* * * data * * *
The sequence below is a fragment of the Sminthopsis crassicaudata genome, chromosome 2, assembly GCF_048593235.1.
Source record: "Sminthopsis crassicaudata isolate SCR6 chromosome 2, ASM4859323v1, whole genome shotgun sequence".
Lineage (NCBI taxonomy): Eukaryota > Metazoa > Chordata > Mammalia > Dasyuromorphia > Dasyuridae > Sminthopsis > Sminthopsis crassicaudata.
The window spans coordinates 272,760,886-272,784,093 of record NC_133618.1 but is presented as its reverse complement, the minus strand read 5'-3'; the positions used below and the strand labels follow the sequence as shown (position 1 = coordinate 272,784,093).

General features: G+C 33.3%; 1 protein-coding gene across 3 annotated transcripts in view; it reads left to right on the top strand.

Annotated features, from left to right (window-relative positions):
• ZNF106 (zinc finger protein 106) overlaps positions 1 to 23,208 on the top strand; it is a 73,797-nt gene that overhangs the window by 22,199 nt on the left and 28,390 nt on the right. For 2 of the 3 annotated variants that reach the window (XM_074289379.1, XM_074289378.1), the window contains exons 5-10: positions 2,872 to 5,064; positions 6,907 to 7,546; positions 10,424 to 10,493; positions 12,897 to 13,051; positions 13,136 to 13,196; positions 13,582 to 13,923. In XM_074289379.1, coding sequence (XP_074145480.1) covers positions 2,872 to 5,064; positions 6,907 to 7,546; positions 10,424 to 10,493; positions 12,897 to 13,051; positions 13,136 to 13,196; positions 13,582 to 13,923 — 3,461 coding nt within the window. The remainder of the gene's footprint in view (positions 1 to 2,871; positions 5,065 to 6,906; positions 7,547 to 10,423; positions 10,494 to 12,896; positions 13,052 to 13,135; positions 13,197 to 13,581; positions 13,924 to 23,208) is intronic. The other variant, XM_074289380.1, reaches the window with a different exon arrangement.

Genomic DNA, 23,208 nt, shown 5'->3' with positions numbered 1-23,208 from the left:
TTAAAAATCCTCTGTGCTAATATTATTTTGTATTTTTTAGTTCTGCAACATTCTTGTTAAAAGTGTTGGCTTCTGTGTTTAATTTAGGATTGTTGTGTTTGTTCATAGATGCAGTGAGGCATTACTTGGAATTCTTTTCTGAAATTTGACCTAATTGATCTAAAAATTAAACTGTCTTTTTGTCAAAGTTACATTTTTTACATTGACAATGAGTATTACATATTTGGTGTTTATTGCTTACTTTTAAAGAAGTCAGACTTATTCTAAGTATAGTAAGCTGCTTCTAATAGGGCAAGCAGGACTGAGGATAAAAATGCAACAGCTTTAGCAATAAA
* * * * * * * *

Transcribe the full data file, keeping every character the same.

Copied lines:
The sequence below is a fragment of the Sminthopsis crassicaudata genome, chromosome 2, assembly GCF_048593235.1.
Source record: "Sminthopsis crassicaudata isolate SCR6 chromosome 2, ASM4859323v1, whole genome shotgun sequence".
Lineage (NCBI taxonomy): Eukaryota > Metazoa > Chordata > Mammalia > Dasyuromorphia > Dasyuridae > Sminthopsis > Sminthopsis crassicaudata.
The window spans coordinates 272,760,886-272,784,093 of record NC_133618.1 but is presented as its reverse complement, the minus strand read 5'-3'; the positions used below and the strand labels follow the sequence as shown (position 1 = coordinate 272,784,093).

General features: G+C 33.3%; 1 protein-coding gene across 3 annotated transcripts in view; it reads left to right on the top strand.

Annotated features, from left to right (window-relative positions):
• ZNF106 (zinc finger protein 106) overlaps positions 1 to 23,208 on the top strand; it is a 73,797-nt gene that overhangs the window by 22,199 nt on the left and 28,390 nt on the right. For 2 of the 3 annotated variants that reach the window (XM_074289379.1, XM_074289378.1), the window contains exons 5-10: positions 2,872 to 5,064; positions 6,907 to 7,546; positions 10,424 to 10,493; positions 12,897 to 13,051; positions 13,136 to 13,196; positions 13,582 to 13,923. In XM_074289379.1, coding sequence (XP_074145480.1) covers positions 2,872 to 5,064; positions 6,907 to 7,546; positions 10,424 to 10,493; positions 12,897 to 13,051; positions 13,136 to 13,196; positions 13,582 to 13,923 — 3,461 coding nt within the window. The remainder of the gene's footprint in view (positions 1 to 2,871; positions 5,065 to 6,906; positions 7,547 to 10,423; positions 10,494 to 12,896; positions 13,052 to 13,135; positions 13,197 to 13,581; positions 13,924 to 23,208) is intronic. The other variant, XM_074289380.1, reaches the window with a different exon arrangement.

Genomic DNA, 23,208 nt, shown 5'->3' with positions numbered 1-23,208 from the left:
TTAAAAATCCTCTGTGCTAATATTATTTTGTATTTTTTAGTTCTGCAACATTCTTGTTAAAAGTGTTGGCTTCTGTGTTTAATTTAGGATTGTTGTGTTTGTTCATAGATGCAGTGAGGCATTACTTGGAATTCTTTTCTGAAATTTGACCTAATTGATCTAAAAATTAAACTGTCTTTTTGTCAAAGTTACATTTTTTACATTGACAATGAGTATTACATATTTGGTGTTTATTGCTTACTTTTAAAGAAGTCAGACTTATTCTAAGTATAGTAAGCTGCTTCTAATAGGGCAAGCAGGACTGAGGATAAAAATGCAACAGCTTTAGCAATAAA